Tag Archives: ‘made

Treating a dying child made me reflect on my role as a paramedic

We arrived at the scene in an ambulance to see the usual collection of bystanders clustered around a body. It was a child. She was still alive. A pale grey face, mumbling and moaning, eyes half shut and flickering. There was blood pooling from a wound to the back of her head and one of her legs was facing the wrong way.

The five-year-old girl had been struck by a car. The driver hadn’t been speeding or driving recklessly. The road was quiet. She had been out on her scooter. Suddenly, with a child’s spontaneity, she rode her scooter off the pavement and onto the road. The driver didn’t have time to brake.

We started high-flow oxygen and inserted a plastic airway into her mouth to stop her tongue blocking her airway, taking extreme care not to move her head in case she had a spinal injury. A dressing was placed under her head and her leg was realigned to a neutral position to prevent further tissue damage. Although she was breathing and her lungs sounded normal, we placed a bag valve mask over her mouth.

I shone a light into the child’s eyes. The right pupil was fixed and dilated. I advised the rest of the team of my finding and a colleague started to cry as she knew it meant bad news.

When the helicopter arrived, the doctor administered anaesthetic drugs and passed a tube down the child’s throat to manually control her breathing.

At some point the parents arrived. I can’t remember when, but it was before the helicopter had landed. I remember the mother running up to our huddle of green paramedic shirts and seeing her daughter lying there, her hands clamping over her mouth in horror. I cannot begin to imagine what she was going through. Seeing your small child, grey, moaning, bleeding and unable to respond to you is something no parent should experience. We encouraged her to kneel next to her daughter’s head, hold her hand and keep talking to her. Even now, years later, I’m crying while typing this.

As the crescendo of the ascending helicopter became a distant clatter I reflected on the picturesque setting. This was a tranquil village – in complete contrast to the trauma that had unfolded at its centre.

In the post adrenaline-fuelled, great-team-work atmosphere we bantered with each other. There was dark, dark humour as we checked over our shoulders to make sure the bystanders were out of range. Lots of swearing and jokes that only paramedics remain hardened to. Each of us adding another layer of veneer to shield our bravado.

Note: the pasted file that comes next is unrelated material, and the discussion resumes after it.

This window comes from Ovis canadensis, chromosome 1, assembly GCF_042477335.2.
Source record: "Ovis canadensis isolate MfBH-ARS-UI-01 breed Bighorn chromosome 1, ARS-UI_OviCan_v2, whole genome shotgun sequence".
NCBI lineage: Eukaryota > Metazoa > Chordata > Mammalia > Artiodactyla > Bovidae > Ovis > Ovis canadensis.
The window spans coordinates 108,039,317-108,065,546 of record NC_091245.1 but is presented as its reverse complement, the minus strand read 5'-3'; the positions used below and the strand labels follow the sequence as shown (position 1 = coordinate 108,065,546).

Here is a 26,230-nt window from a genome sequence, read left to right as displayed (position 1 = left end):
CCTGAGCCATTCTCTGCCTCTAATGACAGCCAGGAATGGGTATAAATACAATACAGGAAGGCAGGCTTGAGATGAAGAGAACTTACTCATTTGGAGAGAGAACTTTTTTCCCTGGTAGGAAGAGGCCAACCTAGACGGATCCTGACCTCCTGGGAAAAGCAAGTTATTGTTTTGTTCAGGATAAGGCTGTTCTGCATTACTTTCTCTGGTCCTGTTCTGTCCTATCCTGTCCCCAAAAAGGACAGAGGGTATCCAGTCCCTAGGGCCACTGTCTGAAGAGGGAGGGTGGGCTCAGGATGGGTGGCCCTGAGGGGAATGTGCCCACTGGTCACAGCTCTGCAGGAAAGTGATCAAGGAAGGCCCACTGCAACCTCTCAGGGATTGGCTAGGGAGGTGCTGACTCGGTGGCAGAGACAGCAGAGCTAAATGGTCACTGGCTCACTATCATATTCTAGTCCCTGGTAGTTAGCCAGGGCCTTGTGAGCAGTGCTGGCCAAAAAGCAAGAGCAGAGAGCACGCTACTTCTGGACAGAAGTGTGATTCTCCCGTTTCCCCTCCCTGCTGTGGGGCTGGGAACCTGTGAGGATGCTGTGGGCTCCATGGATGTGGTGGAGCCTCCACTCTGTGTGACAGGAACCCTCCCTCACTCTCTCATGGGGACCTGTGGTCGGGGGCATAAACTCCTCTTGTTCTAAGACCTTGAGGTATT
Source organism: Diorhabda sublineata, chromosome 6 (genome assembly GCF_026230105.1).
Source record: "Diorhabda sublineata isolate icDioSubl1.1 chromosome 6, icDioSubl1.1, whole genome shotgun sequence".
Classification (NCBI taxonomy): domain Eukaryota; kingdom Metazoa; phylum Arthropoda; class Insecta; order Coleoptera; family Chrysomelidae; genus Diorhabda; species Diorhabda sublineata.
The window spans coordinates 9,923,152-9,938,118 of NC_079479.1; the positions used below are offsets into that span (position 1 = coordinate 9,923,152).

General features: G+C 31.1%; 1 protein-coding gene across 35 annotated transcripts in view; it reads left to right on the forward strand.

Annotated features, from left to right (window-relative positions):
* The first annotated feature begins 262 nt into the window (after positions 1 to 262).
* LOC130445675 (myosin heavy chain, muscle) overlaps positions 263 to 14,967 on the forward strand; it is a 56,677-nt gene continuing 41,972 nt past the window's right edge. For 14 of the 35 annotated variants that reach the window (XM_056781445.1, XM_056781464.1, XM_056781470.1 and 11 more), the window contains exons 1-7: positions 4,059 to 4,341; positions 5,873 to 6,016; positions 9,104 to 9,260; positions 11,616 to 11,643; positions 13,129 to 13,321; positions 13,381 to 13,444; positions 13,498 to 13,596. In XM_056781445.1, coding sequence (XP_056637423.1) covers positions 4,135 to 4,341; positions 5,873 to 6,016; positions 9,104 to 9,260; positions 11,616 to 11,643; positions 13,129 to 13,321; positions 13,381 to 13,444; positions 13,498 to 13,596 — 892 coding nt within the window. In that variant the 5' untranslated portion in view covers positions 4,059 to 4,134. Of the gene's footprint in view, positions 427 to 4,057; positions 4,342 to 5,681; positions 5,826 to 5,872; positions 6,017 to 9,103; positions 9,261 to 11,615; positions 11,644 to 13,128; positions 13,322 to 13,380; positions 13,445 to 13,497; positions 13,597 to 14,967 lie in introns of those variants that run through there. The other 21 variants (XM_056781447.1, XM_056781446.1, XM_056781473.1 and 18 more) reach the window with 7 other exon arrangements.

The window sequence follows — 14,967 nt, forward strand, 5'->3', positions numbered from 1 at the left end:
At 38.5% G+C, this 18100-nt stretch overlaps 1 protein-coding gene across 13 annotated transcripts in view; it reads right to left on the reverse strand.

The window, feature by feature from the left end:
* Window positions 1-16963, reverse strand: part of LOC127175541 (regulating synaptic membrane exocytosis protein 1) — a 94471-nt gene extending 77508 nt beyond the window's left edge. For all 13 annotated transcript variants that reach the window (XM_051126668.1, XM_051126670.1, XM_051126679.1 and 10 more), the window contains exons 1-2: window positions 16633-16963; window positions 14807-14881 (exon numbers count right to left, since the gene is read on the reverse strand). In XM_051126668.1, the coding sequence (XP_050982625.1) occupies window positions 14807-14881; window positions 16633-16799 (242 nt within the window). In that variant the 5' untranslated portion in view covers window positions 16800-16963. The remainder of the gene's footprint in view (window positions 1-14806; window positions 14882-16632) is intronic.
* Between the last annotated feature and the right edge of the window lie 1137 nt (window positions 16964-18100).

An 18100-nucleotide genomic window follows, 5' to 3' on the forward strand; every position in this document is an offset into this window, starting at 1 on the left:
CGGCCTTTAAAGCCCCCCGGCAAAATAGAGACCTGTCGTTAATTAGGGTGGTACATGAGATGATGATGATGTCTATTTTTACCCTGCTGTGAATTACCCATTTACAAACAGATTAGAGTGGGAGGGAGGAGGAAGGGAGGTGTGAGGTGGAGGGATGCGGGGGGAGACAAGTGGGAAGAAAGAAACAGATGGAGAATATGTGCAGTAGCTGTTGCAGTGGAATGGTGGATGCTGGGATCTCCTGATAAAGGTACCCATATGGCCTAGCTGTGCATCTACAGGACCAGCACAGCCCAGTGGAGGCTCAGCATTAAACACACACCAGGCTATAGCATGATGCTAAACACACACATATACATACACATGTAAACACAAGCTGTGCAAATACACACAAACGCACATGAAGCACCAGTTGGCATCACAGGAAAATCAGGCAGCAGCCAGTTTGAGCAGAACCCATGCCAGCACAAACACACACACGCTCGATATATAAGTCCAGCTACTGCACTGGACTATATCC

After a quick debrief back at base we were back on the road, dealing with all the usual mundane shit.

I thought I would be ok.

When I got home my seven-year-old wanted to dance with me in the kitchen while my wife was preparing dinner. I remembered how three short years ago he had been riding his green scooter around our neighbourhood, carefree and happy, jumping off curbs crying: “Watch me do this, watch me do this.”

During dinner I held his hands and remembered how I had held smaller hands a few hours earlier, my blue examination gloves sticky with blood.

I remember an anecdote about a city where the ambulance service went on strike. The police were called upon to fill the gap in emergency medical response. When someone dialled the emergency number they would turn up, throw the patient in the back of a police car, no matter how serious the condition, and rush them to hospital. It was reported that patient survival rates significantly increased during this period, which caused the public to question the utility of the ambulance service.

I was left with similar questions. Two ambulances and a helicopter didn’t make any real difference to the outcome for this little girl. We made a difference to the parents and the bystanders. For as long as we were still treating their child, they held on to the fragile hope that everything would be ok in the end.

I guess sometimes that’s the only difference you can make.

Some details have been changed.

If you would like to contribute to our Blood, sweat and tears series about experiences in healthcare, read our guidelines and get in touch by emailing sarah.johnson@theguardian.com.

Join the Healthcare Professionals Network to read more pieces like this. And follow us on Twitter (@GdnHealthcare) to keep up with the latest healthcare news and views.